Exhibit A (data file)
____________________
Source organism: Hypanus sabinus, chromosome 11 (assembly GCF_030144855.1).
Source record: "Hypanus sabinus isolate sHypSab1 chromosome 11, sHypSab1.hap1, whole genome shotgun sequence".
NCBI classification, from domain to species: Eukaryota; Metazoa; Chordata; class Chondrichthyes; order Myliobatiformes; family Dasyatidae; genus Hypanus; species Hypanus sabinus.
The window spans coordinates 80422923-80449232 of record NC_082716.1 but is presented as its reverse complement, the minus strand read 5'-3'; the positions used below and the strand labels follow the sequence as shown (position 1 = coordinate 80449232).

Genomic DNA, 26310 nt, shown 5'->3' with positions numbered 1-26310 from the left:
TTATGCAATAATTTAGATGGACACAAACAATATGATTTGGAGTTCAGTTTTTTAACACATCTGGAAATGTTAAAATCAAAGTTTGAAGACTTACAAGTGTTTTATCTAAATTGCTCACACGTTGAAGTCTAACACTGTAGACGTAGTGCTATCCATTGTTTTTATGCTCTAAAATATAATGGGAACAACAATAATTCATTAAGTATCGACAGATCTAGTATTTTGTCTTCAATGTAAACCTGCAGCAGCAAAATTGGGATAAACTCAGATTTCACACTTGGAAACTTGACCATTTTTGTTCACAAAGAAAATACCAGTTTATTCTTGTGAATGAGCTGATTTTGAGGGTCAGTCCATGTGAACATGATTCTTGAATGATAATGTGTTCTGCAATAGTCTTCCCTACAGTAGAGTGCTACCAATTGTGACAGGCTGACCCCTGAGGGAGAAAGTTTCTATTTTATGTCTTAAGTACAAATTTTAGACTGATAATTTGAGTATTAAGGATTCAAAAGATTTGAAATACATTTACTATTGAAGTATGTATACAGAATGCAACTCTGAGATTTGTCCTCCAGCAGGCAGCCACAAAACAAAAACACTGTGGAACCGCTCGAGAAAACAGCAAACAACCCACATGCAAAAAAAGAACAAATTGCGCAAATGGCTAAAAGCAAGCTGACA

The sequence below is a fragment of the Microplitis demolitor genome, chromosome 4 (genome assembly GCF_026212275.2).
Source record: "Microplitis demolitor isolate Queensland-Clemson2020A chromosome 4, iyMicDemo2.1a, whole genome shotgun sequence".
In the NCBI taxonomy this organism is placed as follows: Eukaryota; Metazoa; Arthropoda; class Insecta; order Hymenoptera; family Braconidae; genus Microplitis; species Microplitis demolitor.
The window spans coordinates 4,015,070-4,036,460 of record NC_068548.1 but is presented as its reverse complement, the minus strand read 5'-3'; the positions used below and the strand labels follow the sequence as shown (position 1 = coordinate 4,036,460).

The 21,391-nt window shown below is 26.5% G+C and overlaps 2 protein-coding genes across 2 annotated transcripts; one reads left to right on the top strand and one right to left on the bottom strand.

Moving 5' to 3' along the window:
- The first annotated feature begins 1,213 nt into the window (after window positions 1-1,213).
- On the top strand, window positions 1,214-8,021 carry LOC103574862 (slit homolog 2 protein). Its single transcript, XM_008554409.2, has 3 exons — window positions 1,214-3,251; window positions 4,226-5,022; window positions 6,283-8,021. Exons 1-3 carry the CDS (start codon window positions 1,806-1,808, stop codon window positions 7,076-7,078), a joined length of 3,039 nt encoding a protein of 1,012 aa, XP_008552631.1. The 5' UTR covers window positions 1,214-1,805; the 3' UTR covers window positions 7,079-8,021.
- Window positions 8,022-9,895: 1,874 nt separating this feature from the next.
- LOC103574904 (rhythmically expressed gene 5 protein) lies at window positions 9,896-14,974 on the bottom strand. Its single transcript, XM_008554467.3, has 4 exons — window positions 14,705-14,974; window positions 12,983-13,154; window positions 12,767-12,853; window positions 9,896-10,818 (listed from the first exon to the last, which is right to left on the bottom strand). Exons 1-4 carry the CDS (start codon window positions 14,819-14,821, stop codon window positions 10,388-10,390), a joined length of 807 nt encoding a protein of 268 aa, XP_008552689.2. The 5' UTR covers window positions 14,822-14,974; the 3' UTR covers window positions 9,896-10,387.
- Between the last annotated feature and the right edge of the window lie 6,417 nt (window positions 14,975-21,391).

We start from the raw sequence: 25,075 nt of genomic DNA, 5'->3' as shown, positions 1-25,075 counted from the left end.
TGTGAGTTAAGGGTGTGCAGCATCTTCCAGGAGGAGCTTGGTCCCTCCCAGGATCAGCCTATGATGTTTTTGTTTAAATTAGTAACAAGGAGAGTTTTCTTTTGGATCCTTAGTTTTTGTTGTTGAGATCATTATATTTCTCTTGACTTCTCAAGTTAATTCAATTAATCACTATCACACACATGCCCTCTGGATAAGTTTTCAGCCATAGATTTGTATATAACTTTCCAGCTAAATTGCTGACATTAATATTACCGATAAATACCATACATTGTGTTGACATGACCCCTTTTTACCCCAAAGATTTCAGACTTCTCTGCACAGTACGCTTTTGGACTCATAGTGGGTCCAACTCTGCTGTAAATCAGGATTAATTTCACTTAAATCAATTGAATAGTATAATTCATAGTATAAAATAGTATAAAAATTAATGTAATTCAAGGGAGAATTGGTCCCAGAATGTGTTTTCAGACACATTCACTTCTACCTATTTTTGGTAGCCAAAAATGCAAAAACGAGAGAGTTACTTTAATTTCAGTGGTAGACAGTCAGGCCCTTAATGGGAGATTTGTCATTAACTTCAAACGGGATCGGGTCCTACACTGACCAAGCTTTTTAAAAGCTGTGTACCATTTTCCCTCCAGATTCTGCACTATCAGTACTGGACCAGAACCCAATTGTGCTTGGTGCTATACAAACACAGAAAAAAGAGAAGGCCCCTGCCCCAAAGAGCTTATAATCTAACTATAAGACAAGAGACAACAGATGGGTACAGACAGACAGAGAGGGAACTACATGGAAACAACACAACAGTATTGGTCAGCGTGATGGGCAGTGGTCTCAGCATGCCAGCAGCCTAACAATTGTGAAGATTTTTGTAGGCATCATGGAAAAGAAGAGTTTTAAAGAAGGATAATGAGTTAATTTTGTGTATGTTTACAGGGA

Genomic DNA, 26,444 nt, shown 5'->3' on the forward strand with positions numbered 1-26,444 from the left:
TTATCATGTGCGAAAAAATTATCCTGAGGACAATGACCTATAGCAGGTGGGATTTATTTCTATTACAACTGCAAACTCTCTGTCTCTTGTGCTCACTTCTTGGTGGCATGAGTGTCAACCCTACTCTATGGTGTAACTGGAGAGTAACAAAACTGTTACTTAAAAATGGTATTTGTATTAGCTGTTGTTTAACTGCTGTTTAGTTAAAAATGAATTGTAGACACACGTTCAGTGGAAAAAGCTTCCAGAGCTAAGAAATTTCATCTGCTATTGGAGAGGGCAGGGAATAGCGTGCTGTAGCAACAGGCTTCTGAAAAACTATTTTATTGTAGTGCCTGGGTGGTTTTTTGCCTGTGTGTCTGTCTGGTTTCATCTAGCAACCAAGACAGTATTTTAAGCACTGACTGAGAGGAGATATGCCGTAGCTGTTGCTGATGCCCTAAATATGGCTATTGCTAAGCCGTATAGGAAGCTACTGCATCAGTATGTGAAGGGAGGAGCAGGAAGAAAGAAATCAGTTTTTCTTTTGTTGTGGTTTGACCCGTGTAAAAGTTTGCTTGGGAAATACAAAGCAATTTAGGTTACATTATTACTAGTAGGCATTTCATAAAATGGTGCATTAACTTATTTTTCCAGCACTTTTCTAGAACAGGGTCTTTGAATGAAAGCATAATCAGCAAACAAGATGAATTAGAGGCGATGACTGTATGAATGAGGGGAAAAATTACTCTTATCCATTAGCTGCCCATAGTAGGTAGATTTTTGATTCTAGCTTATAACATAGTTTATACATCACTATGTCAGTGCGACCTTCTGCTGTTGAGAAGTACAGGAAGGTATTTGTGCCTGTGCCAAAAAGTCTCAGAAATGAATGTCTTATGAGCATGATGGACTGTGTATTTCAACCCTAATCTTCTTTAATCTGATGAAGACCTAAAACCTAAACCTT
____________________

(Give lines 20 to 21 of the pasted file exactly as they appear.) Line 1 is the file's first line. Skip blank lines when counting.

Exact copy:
Genomic DNA, 26,444 nt, shown 5'->3' on the forward strand with positions numbered 1-26,444 from the left:
TTATCATGTGCGAAAAAATTATCCTGAGGACAATGACCTATAGCAGGTGGGATTTATTTCTATTACAACTGCAAACTCTCTGTCTCTTGTGCTCACTTCTTGGTGGCATGAGTGTCAACCCTACTCTATGGTGTAACTGGAGAGTAACAAAACTGTTACTTAAAAATGGTATTTGTATTAGCTGTTGTTTAACTGCTGTTTAGTTAAAAATGAATTGTAGACACACGTTCAGTGGAAAAAGCTTCCAGAGCTAAGAAATTTCATCTGCTATTGGAGAGGGCAGGGAATAGCGTGCTGTAGCAACAGGCTTCTGAAAAACTATTTTATTGTAGTGCCTGGGTGGTTTTTTGCCTGTGTGTCTGTCTGGTTTCATCTAGCAACCAAGACAGTATTTTAAGCACTGACTGAGAGGAGATATGCCGTAGCTGTTGCTGATGCCCTAAATATGGCTATTGCTAAGCCGTATAGGAAGCTACTGCATCAGTATGTGAAGGGAGGAGCAGGAAGAAAGAAATCAGTTTTTCTTTTGTTGTGGTTTGACCCGTGTAAAAGTTTGCTTGGGAAATACAAAGCAATTTAGGTTACATTATTACTAGTAGGCATTTCATAAAATGGTGCATTAACTTATTTTTCCAGCACTTTTCTAGAACAGGGTCTTTGAATGAAAGCATAATCAGCAAACAAGATGAATTAGAGGCGATGACTGTATGAATGAGGGGAAAAATTACTCTTATCCATTAGCTGCCCATAGTAGGTAGATTTTTGATTCTAGCTTATAACATAGTTTATACATCACTATGTCAGTGCGACCTTCTGCTGTTGAGAAGTACAGGAAGGTATTTGTGCCTGTGCCAAAAAGTCTCAGAAATGAATGTCTTATGAGCATGATGGACTGTGTATTTCAACCCTAATCTTCTTTAATCTGATGAAGACCTAAAACCTAAACCTT